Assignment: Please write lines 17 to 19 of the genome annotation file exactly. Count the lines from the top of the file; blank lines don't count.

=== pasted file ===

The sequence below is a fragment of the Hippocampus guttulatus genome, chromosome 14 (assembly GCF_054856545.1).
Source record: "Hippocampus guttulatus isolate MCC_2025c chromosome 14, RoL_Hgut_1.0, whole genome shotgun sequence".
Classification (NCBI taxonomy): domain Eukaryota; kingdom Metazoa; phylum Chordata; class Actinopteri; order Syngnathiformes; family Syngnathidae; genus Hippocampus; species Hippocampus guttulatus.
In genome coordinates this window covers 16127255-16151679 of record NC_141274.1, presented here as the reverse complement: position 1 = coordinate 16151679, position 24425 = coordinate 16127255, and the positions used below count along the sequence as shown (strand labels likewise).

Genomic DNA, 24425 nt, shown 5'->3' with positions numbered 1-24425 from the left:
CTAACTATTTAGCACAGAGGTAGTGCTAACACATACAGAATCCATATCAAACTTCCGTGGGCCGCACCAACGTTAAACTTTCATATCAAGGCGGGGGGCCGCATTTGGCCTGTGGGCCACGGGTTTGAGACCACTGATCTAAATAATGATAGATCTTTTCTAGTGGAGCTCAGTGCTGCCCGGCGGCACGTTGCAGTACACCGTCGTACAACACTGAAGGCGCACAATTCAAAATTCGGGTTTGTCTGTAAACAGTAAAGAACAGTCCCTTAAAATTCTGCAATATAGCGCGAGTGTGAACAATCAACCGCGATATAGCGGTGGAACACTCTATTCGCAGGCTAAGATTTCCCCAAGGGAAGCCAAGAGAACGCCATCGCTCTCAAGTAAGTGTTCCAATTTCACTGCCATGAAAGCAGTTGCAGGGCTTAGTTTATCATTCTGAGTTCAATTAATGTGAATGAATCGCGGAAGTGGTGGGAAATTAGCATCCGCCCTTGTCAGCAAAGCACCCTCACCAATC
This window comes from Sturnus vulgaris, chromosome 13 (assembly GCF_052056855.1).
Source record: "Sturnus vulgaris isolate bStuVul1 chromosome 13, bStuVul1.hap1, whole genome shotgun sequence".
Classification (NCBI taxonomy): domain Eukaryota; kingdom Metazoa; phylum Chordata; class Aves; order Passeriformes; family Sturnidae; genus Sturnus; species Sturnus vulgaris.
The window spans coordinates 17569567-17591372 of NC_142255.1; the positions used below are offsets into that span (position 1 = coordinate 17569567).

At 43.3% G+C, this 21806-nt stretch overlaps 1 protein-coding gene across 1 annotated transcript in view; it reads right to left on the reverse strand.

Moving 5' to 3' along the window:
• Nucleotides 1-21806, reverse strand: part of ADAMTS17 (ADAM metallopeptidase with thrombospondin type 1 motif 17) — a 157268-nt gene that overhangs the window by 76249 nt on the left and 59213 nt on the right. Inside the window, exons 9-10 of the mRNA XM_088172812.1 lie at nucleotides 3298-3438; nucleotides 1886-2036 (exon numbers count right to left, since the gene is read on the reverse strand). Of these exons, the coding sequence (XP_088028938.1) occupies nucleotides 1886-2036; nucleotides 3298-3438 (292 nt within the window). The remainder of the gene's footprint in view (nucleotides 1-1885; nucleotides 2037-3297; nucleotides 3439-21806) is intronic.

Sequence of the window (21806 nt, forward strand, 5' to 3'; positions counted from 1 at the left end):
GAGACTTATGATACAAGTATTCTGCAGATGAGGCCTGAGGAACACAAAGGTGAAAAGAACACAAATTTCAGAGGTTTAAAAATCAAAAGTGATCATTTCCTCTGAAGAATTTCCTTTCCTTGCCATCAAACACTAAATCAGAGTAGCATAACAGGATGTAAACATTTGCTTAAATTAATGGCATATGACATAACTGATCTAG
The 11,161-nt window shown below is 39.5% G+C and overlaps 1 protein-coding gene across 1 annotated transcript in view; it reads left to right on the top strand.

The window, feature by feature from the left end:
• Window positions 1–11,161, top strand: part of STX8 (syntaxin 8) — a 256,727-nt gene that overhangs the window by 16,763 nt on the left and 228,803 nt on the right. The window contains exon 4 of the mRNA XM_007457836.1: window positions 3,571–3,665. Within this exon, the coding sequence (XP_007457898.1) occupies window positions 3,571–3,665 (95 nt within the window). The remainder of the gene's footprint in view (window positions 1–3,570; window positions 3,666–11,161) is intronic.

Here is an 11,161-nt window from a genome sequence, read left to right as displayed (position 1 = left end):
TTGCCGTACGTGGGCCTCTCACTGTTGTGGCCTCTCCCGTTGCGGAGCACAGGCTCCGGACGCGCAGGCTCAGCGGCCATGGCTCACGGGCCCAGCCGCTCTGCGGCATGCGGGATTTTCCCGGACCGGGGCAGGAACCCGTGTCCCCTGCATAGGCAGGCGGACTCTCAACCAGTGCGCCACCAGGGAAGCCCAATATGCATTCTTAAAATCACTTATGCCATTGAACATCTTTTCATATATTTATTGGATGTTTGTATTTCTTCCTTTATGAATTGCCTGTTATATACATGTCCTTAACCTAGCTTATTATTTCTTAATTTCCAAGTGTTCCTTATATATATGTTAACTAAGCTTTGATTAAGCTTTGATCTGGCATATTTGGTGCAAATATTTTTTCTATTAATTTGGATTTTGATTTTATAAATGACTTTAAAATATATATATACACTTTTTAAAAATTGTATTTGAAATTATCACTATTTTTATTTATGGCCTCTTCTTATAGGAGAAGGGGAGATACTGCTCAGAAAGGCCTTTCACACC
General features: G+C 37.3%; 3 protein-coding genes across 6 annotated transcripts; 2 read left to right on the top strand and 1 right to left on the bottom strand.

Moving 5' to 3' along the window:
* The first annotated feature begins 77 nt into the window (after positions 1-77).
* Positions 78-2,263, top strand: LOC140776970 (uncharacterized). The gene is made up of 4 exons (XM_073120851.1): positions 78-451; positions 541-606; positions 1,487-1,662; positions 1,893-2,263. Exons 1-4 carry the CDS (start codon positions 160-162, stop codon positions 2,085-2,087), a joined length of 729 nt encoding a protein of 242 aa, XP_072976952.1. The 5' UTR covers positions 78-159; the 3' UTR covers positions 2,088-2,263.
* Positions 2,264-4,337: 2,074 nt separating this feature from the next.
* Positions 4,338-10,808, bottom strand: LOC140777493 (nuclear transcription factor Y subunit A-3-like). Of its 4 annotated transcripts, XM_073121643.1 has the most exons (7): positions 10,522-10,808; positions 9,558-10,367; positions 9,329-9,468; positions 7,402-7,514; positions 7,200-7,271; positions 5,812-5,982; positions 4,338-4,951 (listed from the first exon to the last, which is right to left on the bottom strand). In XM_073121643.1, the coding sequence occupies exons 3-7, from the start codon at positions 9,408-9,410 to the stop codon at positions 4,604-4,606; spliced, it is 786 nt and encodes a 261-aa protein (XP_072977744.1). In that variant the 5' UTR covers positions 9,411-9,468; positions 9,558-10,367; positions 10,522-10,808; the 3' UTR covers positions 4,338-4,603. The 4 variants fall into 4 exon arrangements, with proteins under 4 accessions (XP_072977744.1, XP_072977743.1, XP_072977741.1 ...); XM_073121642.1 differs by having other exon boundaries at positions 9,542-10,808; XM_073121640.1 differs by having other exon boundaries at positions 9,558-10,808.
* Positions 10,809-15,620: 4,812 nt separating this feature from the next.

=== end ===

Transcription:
The window, feature by feature from the left end:
• Window positions 1–11,161, top strand: part of STX8 (syntaxin 8) — a 256,727-nt gene that overhangs the window by 16,763 nt on the left and 228,803 nt on the right. The window contains exon 4 of the mRNA XM_007457836.1: window positions 3,571–3,665. Within this exon, the coding sequence (XP_007457898.1) occupies window positions 3,571–3,665 (95 nt within the window). The remainder of the gene's footprint in view (window positions 1–3,570; window positions 3,666–11,161) is intronic.

Here is an 11,161-nt window from a genome sequence, read left to right as displayed (position 1 = left end):